Students who benefit from the state’s Advanced Placement initiative—called Advance Kentucky—have larger test score gains, take fewer remedial courses in college and earn better GPAs during the first semester.
That’s the takeaway from data released by the Kentucky Center for Education and Workforce Statistics this week.
Advance Kentucky began five years ago as a way to get more minority students to take and pass AP exams. As WFPL reported this year, it has helped the state succeed in that goal.
Students who receive a high enough score on an AP exam could receive credit at many colleges and universities.
“The second goal is what’s happening to these students in college. Are we making a demonstrable difference in their preparation in college and their success in college? We believe this longitudinal research documents that pretty clearly,” says Joanne Lang, executive director of Advance Kentucky.
High schools that voluntarily enter into what’s become a three-year program receive professional training for teachers and resources to help expand AP opportunities.
While the program has been accredited for its success at reaching more minority students and helping all participating students take and pass more AP exams there hasn’t been data—until now—showing results at the college level for Kentucky students.
Here are the three areas that were highlighted in the data release:
- Higher gains from PLAN (10th grade test) to ACT test (11th grade): Advance Kentucky students received an average point increase of 3.1 between 2009 and 2011. All other students saw a 1.4 point increase.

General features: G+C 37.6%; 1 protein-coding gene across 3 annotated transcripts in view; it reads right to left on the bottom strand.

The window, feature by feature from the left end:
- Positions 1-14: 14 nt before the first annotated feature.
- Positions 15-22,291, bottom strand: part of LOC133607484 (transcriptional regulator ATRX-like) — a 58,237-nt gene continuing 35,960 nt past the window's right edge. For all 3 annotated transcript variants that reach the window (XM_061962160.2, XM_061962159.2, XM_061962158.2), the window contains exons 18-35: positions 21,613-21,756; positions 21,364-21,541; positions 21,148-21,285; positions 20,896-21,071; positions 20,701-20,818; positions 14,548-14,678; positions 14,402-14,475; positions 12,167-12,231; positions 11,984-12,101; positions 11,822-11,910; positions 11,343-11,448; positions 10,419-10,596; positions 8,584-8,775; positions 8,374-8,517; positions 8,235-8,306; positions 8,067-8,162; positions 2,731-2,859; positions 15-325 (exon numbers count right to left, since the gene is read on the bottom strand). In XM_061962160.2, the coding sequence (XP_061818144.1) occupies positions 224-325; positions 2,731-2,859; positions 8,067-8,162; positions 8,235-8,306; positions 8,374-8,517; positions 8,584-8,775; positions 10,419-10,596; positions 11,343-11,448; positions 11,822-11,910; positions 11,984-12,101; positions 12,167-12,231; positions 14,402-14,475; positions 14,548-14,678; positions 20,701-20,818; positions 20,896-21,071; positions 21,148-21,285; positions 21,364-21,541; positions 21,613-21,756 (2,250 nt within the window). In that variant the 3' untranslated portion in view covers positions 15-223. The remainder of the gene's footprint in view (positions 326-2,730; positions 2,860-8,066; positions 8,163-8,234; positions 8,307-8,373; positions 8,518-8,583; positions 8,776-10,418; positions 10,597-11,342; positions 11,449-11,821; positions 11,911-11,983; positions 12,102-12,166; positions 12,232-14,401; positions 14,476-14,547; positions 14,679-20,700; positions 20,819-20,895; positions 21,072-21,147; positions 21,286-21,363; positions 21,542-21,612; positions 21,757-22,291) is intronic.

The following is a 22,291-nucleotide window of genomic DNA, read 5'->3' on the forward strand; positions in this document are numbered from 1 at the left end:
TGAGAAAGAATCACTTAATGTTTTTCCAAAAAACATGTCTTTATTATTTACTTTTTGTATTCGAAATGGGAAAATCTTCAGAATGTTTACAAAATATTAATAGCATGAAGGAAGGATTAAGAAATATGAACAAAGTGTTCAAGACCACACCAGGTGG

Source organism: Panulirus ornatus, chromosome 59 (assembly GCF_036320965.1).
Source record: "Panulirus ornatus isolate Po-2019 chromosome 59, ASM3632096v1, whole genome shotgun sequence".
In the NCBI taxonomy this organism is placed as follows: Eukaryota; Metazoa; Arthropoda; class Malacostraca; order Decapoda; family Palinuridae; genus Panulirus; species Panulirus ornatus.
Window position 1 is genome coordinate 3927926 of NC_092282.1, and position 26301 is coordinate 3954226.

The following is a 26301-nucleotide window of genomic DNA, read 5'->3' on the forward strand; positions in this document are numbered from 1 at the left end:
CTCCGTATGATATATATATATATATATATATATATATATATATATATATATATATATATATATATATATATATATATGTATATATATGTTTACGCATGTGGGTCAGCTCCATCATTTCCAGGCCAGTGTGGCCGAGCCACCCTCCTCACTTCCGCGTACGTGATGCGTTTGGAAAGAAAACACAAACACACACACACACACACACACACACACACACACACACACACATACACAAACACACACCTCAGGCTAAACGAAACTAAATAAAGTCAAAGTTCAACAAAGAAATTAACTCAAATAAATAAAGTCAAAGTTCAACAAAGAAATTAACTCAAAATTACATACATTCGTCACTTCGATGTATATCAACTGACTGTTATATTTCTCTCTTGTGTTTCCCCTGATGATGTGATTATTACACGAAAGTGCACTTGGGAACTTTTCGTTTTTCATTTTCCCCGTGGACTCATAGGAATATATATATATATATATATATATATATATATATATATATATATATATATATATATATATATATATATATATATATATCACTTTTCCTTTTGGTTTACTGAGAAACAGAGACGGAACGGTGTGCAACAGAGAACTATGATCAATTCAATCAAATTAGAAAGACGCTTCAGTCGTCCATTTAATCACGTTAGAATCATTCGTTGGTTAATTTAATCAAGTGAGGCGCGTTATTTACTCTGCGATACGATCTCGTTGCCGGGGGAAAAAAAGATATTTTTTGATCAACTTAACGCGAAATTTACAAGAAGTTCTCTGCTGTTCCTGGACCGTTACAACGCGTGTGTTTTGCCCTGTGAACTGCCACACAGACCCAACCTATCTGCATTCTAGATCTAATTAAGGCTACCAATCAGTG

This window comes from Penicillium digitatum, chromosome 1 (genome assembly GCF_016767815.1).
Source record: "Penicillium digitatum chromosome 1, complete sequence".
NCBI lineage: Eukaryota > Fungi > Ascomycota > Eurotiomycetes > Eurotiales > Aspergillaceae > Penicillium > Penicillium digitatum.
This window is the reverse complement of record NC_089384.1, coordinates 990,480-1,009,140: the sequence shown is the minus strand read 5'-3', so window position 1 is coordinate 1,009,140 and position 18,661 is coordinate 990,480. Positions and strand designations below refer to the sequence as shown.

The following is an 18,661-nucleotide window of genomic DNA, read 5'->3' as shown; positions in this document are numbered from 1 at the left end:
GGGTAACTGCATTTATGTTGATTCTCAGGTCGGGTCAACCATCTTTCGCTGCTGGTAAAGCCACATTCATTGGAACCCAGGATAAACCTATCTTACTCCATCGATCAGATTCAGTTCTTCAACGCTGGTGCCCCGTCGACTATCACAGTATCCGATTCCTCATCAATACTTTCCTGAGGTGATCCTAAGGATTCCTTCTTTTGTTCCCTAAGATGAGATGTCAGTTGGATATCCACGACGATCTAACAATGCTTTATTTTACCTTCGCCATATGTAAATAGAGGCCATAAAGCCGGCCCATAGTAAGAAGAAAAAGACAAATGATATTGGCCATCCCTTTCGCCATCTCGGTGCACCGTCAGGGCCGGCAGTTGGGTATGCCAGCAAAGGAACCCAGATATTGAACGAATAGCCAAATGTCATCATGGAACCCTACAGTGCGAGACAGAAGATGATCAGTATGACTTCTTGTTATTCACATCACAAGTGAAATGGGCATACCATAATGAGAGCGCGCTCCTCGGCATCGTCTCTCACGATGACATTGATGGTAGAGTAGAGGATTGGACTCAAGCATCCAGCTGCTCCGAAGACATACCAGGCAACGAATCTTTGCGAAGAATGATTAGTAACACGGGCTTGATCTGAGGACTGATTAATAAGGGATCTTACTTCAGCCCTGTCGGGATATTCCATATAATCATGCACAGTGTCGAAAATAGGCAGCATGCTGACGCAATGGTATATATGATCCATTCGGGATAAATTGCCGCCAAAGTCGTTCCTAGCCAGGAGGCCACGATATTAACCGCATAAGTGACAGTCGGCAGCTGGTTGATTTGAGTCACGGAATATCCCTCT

- Advance Kentucky students need less remedial course work once in college: 11 percent versus 32 percent for all other students.
- GPAs are higher: Advance Kentucky students received an average 2.77 GPA during their first semester in college (data reflects only in-state students). The average for all other students is 2.37.
Lang says successful results from Advance Kentucky reach all students equally.
“It holds true for African Americans, it holds true for Hispanics and it holds true for low-income students,” she says.
The Advance Kentucky program is in 88 schools. Lang says she would like to see the initiative expand to more schools but funding has been an issue. The program has used up a five-year grant and now relies on other methods of funding, but several schools are on a waiting list to participate.
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